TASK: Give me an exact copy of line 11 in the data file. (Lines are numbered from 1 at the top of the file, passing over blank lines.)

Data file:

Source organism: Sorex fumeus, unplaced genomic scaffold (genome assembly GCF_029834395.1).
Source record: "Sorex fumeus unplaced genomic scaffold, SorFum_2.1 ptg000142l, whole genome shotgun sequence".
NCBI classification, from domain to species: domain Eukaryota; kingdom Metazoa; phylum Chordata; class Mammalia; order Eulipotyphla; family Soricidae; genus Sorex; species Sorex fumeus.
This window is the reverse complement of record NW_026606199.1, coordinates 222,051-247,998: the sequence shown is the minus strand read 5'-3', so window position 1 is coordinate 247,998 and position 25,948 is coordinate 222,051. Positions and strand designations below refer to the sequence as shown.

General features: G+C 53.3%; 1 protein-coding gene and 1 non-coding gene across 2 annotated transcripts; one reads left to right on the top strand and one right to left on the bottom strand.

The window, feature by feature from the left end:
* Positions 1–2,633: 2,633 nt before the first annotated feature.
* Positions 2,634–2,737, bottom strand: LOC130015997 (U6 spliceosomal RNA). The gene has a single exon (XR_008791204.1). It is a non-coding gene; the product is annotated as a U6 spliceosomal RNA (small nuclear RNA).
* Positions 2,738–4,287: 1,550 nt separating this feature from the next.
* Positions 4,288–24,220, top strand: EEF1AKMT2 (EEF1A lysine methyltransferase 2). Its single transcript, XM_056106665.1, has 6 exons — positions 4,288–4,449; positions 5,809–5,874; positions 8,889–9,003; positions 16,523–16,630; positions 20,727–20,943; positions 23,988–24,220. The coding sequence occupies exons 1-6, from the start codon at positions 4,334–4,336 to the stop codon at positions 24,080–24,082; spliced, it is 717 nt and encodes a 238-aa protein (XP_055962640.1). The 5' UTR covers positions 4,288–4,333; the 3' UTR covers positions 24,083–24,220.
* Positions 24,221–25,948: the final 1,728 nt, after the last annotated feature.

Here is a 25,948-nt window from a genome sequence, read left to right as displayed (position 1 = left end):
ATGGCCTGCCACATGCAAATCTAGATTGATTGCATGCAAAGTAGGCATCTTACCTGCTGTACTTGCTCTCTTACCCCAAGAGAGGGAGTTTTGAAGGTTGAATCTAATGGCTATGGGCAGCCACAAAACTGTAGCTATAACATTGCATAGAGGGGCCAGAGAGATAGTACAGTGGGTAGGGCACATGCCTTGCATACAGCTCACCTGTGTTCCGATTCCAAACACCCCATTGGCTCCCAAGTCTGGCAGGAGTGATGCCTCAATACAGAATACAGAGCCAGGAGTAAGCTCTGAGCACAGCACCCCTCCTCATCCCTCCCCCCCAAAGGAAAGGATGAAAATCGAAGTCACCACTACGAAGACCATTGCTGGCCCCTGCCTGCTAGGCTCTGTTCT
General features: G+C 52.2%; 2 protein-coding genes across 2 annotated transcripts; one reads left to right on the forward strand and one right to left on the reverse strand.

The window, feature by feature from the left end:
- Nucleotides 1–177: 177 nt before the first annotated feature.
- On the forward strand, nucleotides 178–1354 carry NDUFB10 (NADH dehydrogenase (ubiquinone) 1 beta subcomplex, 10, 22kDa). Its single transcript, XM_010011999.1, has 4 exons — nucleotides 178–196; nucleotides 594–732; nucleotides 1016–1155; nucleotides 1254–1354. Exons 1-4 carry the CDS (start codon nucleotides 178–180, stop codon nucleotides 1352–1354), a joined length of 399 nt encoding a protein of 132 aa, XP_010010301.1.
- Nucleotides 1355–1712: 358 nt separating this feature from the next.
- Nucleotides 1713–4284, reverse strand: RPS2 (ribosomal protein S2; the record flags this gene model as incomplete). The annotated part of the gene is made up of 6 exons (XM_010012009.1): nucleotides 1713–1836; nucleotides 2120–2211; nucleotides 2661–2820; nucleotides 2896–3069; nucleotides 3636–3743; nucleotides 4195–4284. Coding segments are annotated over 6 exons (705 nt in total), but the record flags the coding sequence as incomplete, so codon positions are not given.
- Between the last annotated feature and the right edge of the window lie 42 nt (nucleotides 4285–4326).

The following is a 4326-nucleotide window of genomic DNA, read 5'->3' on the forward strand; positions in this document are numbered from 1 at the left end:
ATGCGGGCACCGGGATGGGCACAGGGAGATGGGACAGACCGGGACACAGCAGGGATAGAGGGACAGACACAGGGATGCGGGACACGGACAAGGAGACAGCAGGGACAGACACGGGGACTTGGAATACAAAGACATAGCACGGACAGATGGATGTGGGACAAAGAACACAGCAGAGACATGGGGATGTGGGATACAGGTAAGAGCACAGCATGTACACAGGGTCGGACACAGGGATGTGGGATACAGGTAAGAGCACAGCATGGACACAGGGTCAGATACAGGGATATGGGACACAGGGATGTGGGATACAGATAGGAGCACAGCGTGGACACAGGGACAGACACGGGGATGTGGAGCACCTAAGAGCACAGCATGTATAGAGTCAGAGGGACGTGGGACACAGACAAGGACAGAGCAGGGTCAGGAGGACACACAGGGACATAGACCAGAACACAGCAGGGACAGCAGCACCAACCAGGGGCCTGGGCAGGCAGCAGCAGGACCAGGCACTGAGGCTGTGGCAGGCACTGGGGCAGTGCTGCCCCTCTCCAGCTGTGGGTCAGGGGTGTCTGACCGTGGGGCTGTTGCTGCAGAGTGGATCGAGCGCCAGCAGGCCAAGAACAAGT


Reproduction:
* Positions 24,221–25,948: the final 1,728 nt, after the last annotated feature.